Musket Vs. Crossbow – What Is The Difference?

Key Point: A musket is a firearm using gunpowder to propel bullets from a smoothbore barrel, while a crossbow is a ranged weapon with a horizontal bow, shooting bolts with a mechanical trigger.

In this article, we will discuss the differences between the musket and the crossbow. Why did the musket replace the crossbow on the battlefield even though crossbows were generally a lot more accurate?

So, by the time you finish this article, you will have a firm understanding of the main differences between the musket and the crossbow.

Now, let’s do a quick overview of the article explaining the key differences between a musket and a crossbow you should be aware of.

As a general rule, the musket and the crossbow had the same purpose on the battlefield but they differed in 4 main ways:

  • their firing mechanism
  • their projectile
  • range
  • accuracy

The table below shows the differences between a musket and a crossbow in an easy-to-understand format.

Musket vs. CrossbowMusketCrossbow
Their firing mechanismmatchlock, flintlock, or percussion cap firing mechanismA trigger releases the stored energy in the crossbow
The projectileUsually a lead round ballA bolt (like an arrow but shorter)
Rangeup to 300 yardsup to 150 yards
AccuracyLess accurate than a musketMore accurate than a musket
Musket vs. Crossbow – The Differences

That was a short overview of the differences between the musket and the crossbow. Now, let’s go through their history before going deeper into their differences.

Their History

The crossbow has a history that spans thousands of years. You can see how ancient crossbows really are here if you wish. The short story is that the crossbow was likely invented in Ancient China. The earliest archaeological finds of a crossbow trigger come from China. The main innovation that the crossbow brought was that it enabled the soldier to store the energy of the weapon for longer.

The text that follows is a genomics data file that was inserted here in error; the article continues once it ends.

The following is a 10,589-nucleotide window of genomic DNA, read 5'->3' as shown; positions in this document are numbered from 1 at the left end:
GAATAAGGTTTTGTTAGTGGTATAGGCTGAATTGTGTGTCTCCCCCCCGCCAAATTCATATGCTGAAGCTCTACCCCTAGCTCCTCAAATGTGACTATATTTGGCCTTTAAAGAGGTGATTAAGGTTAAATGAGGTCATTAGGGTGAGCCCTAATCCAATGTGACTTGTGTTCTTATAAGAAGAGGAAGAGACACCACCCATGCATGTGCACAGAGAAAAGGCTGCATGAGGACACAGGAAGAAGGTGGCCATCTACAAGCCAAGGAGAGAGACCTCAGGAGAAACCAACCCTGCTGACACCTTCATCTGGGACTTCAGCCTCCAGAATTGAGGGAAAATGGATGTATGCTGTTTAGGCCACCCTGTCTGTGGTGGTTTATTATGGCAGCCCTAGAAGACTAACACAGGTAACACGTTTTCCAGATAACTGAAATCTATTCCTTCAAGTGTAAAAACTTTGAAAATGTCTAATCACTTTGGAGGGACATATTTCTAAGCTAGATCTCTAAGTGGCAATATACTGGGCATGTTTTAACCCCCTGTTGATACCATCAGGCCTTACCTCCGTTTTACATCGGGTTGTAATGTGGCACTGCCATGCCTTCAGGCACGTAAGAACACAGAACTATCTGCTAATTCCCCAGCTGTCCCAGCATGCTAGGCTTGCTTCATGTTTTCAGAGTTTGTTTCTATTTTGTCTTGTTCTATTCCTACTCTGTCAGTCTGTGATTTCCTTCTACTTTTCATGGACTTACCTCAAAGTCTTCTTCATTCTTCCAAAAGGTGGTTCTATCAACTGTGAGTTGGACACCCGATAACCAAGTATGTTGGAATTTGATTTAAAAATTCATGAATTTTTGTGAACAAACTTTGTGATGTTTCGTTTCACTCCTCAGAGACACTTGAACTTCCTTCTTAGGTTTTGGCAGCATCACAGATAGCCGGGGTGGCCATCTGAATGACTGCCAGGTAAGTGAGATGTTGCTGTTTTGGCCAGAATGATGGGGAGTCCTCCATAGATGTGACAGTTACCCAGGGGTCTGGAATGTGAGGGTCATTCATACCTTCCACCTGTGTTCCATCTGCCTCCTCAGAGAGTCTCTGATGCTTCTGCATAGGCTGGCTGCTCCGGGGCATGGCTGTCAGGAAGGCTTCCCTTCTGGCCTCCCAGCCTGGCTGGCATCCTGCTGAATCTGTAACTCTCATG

Think about it. If you pull back a bow (draw the bow) your arm has to hold the string until you aim, and only then do you release the bowstring. With the crossbow, you could cock the crossbow and let the device hold the energy. The soldier could cock his weapon and then wait and take his time to aim. This made the soldiers a lot less exhausted when firing but also a lot more accurate.

And the fact that the storage of energy depended on the device and not the human meant that a lot more energy could get stored. An added benefit of a crossbow was that it could pierce most armor of the era.

Now, that we have dealt with the crossbow’s history let’s take a look at the history of the musket.

History Of The Musket

The musket can trace its origins to the early 16th century. The musket had many ways of being fired through the centuries. Firstly it started with the matchlock trigger. It involved a slow-burning rope or cord, known as a “match,” that was placed in a clamp attached to the trigger. When the shooter pulled the trigger, the clamp would release the match and bring it into contact with a small pan of gunpowder, which would then ignite and fire the weapon.

A basic way of firing that was quite ineffective in damp weather. It was hard to keep the match burning. Which lead to the creation of the flintlock mechanism. This involved a piece of flint that was held in a clamp called the “cock.” When the trigger was pulled, the cock would be released and would strike a steel plate called the “frizzen,” creating a spark that would ignite a small pan of gunpowder and fire the weapon.

There were a couple of improvements made to the musket through the years, aside from the trigger. Mainly, the rifling. They figured out that putting grooves inside the barrel meant the bullets were far more accurate and it helped with the range as well.

Now that we dealt with the brief historical overview of both weapons let’s go deeper into the main differences.

The Firing Mechanism – Muskets vs. Crossbows

Let’s see the differences in their firing mechanism.

When it comes to the crossbow its energy gets stored in the limbs. These are bent by a string attached to a pulley system. To fire the crossbow, the shooter pulls back the string using a trigger mechanism, which locks the string in place. When the trigger is pulled, the string is released, which propels the bolt forward.

The crossbow firing mechanism consists of a trigger, a sear, and a trigger safety. The trigger is the part that the shooter pulls to release the string, the sear holds the string in place until the trigger is pulled, and the trigger safety prevents accidental firing. Some modern crossbows also have a dry-fire inhibitor that prevents the shooter from firing the crossbow when there is no bolt loaded.

What About The Musket?

When it comes to the musket, the energy is stored chemically, in the gunpowder.

The trigger mechanism of a musket is used to ignite the gunpowder and fire the weapon. The most basic type of trigger mechanism is the matchlock, which required the shooter to light a fuse to ignite the gunpowder.